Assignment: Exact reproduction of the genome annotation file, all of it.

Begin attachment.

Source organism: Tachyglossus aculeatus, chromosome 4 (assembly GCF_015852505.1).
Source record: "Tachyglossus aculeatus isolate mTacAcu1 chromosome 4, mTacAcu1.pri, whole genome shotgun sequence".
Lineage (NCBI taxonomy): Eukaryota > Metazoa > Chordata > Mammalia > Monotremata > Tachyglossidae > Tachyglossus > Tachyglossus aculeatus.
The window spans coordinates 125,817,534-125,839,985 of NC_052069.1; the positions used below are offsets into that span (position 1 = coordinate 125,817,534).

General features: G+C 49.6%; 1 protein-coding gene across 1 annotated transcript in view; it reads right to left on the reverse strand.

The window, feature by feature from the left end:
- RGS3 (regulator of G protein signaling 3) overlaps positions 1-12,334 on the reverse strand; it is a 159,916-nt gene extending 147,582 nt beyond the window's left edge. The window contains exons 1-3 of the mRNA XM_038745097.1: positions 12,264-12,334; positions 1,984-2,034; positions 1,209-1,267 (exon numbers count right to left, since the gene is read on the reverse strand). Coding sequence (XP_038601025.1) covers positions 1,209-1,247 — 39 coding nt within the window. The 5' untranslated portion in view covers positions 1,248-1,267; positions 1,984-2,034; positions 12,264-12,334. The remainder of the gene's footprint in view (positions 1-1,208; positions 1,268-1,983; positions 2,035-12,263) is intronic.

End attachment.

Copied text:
Source organism: Tachyglossus aculeatus, chromosome 4 (assembly GCF_015852505.1).
Source record: "Tachyglossus aculeatus isolate mTacAcu1 chromosome 4, mTacAcu1.pri, whole genome shotgun sequence".
Lineage (NCBI taxonomy): Eukaryota > Metazoa > Chordata > Mammalia > Monotremata > Tachyglossidae > Tachyglossus > Tachyglossus aculeatus.
The window spans coordinates 125,817,534-125,839,985 of NC_052069.1; the positions used below are offsets into that span (position 1 = coordinate 125,817,534).

General features: G+C 49.6%; 1 protein-coding gene across 1 annotated transcript in view; it reads right to left on the reverse strand.

The window, feature by feature from the left end:
- RGS3 (regulator of G protein signaling 3) overlaps positions 1-12,334 on the reverse strand; it is a 159,916-nt gene extending 147,582 nt beyond the window's left edge. The window contains exons 1-3 of the mRNA XM_038745097.1: positions 12,264-12,334; positions 1,984-2,034; positions 1,209-1,267 (exon numbers count right to left, since the gene is read on the reverse strand). Coding sequence (XP_038601025.1) covers positions 1,209-1,247 — 39 coding nt within the window. The 5' untranslated portion in view covers positions 1,248-1,267; positions 1,984-2,034; positions 12,264-12,334. The remainder of the gene's footprint in view (positions 1-1,208; positions 1,268-1,983; positions 2,035-12,263) is intronic.